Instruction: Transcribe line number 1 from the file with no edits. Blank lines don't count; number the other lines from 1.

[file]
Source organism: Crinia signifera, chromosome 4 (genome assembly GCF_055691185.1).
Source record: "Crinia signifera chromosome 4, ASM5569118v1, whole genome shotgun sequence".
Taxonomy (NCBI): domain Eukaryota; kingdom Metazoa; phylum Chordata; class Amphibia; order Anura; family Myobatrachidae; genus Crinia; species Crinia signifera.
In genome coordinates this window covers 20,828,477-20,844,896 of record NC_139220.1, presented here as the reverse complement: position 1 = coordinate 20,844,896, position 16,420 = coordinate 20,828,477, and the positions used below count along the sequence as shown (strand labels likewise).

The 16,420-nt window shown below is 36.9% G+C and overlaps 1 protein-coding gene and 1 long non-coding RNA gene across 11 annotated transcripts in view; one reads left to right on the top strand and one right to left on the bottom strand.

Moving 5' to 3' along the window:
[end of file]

Source organism: Crinia signifera, chromosome 4 (genome assembly GCF_055691185.1).